So how big is Etsy’s market? Let’s start with management’s estimates. In 2019 “Investor Day” presentation, Etsy mentioned how they came up with their Total Addressable Market (TAM). First, they started with total retail (both physical and online) sales of $1.7 Tn for all relevant categories in their six core countries. ~15% or $249 Bn of these retail sales happened online in 2018. Since Etsy’s whole mantra is to get away from commoditization, management does not think all of this can be addressable. Etsy customers do not go to the site to find the cheapest items available. They are more interested in making a statement (fashion/supporting small businesses) through the kind of products they are buying or using.
Etsy wants to focus on this “special” segment, a segment of customers who want to express themselves differently from the crowd. Even though the desire to be different from the crowd has an innate appeal to the vast majority of people, not everyone has the desire or capacity to spend for it. Etsy indicated ~40% of US consumers are expressive/seekers. Therefore, ~40% of the online sales of the relevant categories or ~$100 Bn is Etsy’s TAM. Considering Etsy’s GMS in 2019, it implied ~5% market share.
Etsy says they came up with this 40% number from their customer surveys. It is difficult to evaluate the validity of such claim. Nonetheless, I think even if management is wrong in terms of what percentage of the consumers are expressives, or not overly price sensitive, shareholders need not lose their sleep over this.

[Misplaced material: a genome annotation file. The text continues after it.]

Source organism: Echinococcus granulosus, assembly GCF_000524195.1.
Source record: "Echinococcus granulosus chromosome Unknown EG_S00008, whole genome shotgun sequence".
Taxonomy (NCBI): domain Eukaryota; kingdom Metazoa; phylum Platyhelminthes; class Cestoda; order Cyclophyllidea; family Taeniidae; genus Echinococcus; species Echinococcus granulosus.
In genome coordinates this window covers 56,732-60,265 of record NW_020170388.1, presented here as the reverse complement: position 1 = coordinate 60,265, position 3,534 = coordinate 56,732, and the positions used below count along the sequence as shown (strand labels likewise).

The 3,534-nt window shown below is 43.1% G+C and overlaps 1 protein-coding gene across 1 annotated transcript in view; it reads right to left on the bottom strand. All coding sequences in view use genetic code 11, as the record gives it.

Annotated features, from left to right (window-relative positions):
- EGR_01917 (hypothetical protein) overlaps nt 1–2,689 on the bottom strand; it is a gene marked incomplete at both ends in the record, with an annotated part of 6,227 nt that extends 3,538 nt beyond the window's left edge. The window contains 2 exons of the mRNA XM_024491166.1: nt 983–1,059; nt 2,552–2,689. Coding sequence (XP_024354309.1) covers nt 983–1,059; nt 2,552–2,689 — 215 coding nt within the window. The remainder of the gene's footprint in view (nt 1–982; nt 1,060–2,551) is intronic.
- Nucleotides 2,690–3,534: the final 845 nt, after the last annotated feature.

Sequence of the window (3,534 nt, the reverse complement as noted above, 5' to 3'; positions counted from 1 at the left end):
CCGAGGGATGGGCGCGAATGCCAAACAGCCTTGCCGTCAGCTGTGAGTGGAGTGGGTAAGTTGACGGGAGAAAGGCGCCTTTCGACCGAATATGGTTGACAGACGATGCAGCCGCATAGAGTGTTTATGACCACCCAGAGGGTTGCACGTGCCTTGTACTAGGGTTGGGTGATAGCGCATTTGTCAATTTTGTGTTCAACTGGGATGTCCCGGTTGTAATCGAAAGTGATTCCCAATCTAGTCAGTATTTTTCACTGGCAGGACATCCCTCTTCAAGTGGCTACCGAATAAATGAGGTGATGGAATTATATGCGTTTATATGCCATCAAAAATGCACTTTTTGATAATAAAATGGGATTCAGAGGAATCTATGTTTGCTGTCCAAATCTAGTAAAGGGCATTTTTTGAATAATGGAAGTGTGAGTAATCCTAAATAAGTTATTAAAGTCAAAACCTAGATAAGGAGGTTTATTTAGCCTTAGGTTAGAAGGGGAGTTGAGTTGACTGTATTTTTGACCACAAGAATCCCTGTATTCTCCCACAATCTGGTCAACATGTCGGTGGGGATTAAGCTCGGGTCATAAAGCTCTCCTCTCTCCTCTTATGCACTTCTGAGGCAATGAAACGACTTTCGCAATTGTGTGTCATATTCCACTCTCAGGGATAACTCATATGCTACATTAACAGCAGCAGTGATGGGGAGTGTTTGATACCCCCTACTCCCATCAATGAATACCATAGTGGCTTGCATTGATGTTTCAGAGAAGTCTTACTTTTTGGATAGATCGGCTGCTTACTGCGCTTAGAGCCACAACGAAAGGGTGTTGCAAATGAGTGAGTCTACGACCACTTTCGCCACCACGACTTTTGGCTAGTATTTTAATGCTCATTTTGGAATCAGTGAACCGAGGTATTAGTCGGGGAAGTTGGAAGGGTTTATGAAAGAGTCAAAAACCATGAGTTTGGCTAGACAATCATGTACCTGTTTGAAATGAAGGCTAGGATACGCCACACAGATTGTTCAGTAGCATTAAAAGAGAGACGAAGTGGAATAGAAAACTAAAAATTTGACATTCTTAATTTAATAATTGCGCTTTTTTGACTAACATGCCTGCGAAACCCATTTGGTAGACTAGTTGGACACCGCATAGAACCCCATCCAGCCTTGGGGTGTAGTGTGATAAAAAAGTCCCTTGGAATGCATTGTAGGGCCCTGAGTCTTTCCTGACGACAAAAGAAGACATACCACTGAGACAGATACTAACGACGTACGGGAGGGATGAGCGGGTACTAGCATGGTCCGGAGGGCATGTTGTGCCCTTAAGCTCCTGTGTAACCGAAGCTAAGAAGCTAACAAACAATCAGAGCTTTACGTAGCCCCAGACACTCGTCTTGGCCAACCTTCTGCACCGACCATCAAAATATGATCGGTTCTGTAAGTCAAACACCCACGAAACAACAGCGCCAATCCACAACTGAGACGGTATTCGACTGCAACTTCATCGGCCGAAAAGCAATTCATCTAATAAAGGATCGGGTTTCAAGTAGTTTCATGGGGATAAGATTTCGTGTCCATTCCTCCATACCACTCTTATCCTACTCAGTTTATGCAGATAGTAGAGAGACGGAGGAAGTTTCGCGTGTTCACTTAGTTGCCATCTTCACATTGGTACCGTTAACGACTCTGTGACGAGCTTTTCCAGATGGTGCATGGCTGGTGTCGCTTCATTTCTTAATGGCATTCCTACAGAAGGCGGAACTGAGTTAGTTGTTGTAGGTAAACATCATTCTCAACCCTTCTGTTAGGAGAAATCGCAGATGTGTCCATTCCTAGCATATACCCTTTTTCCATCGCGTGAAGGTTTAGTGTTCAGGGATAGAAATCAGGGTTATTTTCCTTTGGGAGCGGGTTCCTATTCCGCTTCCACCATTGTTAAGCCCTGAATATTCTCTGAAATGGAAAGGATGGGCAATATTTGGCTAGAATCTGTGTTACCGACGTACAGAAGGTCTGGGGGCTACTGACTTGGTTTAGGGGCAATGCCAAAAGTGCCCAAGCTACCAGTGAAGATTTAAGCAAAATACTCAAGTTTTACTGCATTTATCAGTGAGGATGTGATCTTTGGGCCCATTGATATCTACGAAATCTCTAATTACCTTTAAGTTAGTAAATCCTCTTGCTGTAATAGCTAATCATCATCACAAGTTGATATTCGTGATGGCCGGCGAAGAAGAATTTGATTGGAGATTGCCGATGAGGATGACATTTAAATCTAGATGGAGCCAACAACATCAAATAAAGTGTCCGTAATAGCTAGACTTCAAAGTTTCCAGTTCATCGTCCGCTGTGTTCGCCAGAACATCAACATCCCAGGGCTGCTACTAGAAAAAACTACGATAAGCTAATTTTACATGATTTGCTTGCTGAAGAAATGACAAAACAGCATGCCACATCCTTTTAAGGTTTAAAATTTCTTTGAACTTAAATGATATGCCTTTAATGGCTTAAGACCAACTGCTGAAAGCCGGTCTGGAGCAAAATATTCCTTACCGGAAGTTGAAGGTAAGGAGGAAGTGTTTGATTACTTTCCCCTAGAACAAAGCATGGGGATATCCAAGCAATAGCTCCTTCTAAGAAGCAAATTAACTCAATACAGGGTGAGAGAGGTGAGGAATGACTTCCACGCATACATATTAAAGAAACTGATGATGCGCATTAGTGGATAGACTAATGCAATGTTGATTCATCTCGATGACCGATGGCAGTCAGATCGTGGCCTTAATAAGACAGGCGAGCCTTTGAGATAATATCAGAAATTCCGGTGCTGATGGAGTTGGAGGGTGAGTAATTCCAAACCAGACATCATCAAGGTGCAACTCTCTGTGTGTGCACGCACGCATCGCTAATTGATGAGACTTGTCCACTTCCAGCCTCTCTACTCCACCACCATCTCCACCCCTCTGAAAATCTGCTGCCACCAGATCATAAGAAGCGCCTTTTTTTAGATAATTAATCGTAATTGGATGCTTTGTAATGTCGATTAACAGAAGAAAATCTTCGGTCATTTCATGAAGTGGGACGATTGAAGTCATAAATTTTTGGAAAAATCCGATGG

For context, here are some “select category” company TAMs mentioned in their investor presentations/10-k/sell side reports:
Wayfair (online and off-line home furnishings): $430 Bn; Asos (online apparel in specific countries): $288 Bn; Farfetch (online personal luxury goods): $307 Bn; Blue Line (Global gems and jewelry): $443 Bn
From the very beginning, sizing Etsy’s TAM has been one of the biggest talking points for investors as many feared the actual TAM is lot lower than management thinks. Sizing the TAM is more art than science and perhaps there is a legitimate question whether it’s even a useful exercise given the difficulty of estimating TAMs.
As an investor, I am less married to the exact size of the TAM and more interested in having an informed opinion on management’s estimates and reasonableness of those assumptions. I believe if Etsy finds it difficult to grow in future, it won’t be because their TAM is smaller than expected. If Etsy experiences lackluster growth in future, the most likely rationale will be poor execution. The market is indeed big enough for them to continue to grow at double digit for this entire decade. Let me explain my reservoir of comfort when it comes to Etsy’s TAM.
E-commerce has been enjoying secular tailwind even before Covid-19 and the pandemic has just accelerated the trend even faster. Etsy estimated ~22% of total retail sales will be online in 2023, and the TAM for “special” or Etsy segments will be $170 Bn in 2023. Of course, Covid-19 has exceeded even the most bullish penetration expectation for e-commerce in 2020 and it reached 27% in April 2020. Even though we expect the penetration to come down a little after physical stores open, I think we all mostly agree at this point that e-commerce penetration will be 22% or higher in 2023. As an online marketplace, Etsy will be one of the biggest beneficiaries of this secular tailwind.